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New backward-compatible audio file format can split songs into four tracks

New backward-compatible audio file format can split songs into four tracks


Melody, bass, drums, and vocals

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Native Instruments — best known for its DJ and music production software — is rolling out a new royalty-free audio format that could be a big deal for professional and amateur remixers alike. The format, Stems, can store up to four individual tracks within a single mixed file, which means that different components of a song (the drums and vocals, for instance) could be made available as isolated audio. For DJs and remixers, that makes the task of reusing key components of a source track much, much easier.

That may not be Stems' most interesting trick, though: the format is completely backward compatible, so you can load a Stems song into any media player that supports MP4 and have it play like a normal song. Only when you load a Stems file into an app that specifically supports its advanced features — Native Instruments' own Traktor DJ suite, for instance — do the individual tracks within the song become available.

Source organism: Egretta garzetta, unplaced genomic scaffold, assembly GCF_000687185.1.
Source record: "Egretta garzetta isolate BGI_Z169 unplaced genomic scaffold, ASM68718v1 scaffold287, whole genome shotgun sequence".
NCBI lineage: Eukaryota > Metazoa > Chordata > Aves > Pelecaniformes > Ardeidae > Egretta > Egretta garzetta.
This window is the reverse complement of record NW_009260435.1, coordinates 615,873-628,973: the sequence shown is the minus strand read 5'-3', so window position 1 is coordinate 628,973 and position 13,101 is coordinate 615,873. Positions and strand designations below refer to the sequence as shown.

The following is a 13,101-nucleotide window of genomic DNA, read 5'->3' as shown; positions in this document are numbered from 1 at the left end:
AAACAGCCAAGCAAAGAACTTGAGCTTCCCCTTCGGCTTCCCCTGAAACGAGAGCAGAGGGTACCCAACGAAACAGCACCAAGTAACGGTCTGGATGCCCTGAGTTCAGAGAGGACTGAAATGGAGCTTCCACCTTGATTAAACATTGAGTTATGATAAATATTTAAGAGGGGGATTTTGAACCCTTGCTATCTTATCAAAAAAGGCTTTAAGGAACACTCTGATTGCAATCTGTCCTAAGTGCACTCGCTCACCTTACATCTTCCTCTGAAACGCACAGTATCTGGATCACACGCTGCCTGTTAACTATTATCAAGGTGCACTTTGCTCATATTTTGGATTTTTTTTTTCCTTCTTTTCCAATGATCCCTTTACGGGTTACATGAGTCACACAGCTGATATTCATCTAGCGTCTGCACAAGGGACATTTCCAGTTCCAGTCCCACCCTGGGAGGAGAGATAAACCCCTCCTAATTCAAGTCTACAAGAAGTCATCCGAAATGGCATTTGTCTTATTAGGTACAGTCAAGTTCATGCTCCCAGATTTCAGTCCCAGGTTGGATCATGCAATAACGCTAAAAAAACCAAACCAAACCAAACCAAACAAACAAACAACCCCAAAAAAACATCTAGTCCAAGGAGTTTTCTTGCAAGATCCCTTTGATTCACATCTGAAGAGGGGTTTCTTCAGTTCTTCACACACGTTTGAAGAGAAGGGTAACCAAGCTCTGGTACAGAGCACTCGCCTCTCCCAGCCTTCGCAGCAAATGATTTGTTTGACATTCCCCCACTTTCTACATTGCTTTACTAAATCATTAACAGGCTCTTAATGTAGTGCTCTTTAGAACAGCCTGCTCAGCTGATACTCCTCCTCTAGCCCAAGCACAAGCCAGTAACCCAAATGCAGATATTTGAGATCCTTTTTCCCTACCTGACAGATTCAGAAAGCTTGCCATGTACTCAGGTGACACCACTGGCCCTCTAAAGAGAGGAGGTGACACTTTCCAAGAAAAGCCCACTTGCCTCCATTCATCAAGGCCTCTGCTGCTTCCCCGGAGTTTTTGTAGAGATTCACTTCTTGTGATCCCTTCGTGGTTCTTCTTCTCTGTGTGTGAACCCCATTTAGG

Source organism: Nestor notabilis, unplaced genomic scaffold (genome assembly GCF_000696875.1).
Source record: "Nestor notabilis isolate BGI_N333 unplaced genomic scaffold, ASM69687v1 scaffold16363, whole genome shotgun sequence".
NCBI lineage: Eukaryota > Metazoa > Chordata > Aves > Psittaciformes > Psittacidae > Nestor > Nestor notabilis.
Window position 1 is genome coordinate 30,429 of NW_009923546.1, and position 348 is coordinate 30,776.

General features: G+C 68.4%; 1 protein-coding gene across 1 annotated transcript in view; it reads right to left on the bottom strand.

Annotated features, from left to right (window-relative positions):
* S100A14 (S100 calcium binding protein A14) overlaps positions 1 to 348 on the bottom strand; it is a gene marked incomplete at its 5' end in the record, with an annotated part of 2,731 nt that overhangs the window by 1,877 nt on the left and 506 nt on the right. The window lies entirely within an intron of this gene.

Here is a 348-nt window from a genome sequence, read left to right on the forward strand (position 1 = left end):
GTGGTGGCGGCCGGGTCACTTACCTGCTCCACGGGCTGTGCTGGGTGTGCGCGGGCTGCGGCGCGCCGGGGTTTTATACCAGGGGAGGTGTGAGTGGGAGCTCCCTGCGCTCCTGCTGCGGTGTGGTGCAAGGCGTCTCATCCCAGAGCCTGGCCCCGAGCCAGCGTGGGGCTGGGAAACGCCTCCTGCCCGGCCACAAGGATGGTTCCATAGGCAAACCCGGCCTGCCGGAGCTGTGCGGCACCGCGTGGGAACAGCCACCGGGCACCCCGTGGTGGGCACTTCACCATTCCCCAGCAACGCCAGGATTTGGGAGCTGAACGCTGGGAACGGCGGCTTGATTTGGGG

Not for everyday listeners

The theory is that producers will be interested in upcharging for Stems files versus conventional audio formats, but higher price isn't the only reason that everyday listeners won't want to start using them. They're significantly larger than a normal audio file because each track is stored separately in addition to the fully mixed song, and audiophiles will be disappointed to learn that they're not available in a lossless format. Basically, these are strictly for use by DJs of the bedroom and professional variety — but within that market segment, Stems could end up going big.

Online music stores Beatport, Juno, and Traxsource have signed up to start offering Stems files for sale, and a free utility released by Native Instruments will let producers to create their own. Files, tools, and technical specifications for the format will all launch this June.